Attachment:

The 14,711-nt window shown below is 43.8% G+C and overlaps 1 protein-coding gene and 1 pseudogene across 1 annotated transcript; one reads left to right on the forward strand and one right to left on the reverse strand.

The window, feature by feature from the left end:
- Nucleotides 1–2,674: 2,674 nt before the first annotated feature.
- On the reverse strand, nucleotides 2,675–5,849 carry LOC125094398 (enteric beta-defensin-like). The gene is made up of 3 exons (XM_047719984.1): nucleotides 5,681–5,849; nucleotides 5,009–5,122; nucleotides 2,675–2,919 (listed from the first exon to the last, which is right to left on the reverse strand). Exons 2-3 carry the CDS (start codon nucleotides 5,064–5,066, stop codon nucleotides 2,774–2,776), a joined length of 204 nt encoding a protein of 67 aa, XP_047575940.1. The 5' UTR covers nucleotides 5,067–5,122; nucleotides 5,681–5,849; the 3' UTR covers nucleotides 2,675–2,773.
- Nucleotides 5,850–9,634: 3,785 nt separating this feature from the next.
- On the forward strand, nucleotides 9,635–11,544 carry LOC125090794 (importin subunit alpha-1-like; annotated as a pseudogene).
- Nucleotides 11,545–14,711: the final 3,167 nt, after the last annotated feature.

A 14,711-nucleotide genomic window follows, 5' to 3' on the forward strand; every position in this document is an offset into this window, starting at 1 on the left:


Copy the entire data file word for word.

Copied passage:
The 14,711-nt window shown below is 43.8% G+C and overlaps 1 protein-coding gene and 1 pseudogene across 1 annotated transcript; one reads left to right on the forward strand and one right to left on the reverse strand.

The window, feature by feature from the left end:
- Nucleotides 1–2,674: 2,674 nt before the first annotated feature.
- On the reverse strand, nucleotides 2,675–5,849 carry LOC125094398 (enteric beta-defensin-like). The gene is made up of 3 exons (XM_047719984.1): nucleotides 5,681–5,849; nucleotides 5,009–5,122; nucleotides 2,675–2,919 (listed from the first exon to the last, which is right to left on the reverse strand). Exons 2-3 carry the CDS (start codon nucleotides 5,064–5,066, stop codon nucleotides 2,774–2,776), a joined length of 204 nt encoding a protein of 67 aa, XP_047575940.1. The 5' UTR covers nucleotides 5,067–5,122; nucleotides 5,681–5,849; the 3' UTR covers nucleotides 2,675–2,773.
- Nucleotides 5,850–9,634: 3,785 nt separating this feature from the next.
- On the forward strand, nucleotides 9,635–11,544 carry LOC125090794 (importin subunit alpha-1-like; annotated as a pseudogene).
- Nucleotides 11,545–14,711: the final 3,167 nt, after the last annotated feature.

A 14,711-nucleotide genomic window follows, 5' to 3' on the forward strand; every position in this document is an offset into this window, starting at 1 on the left: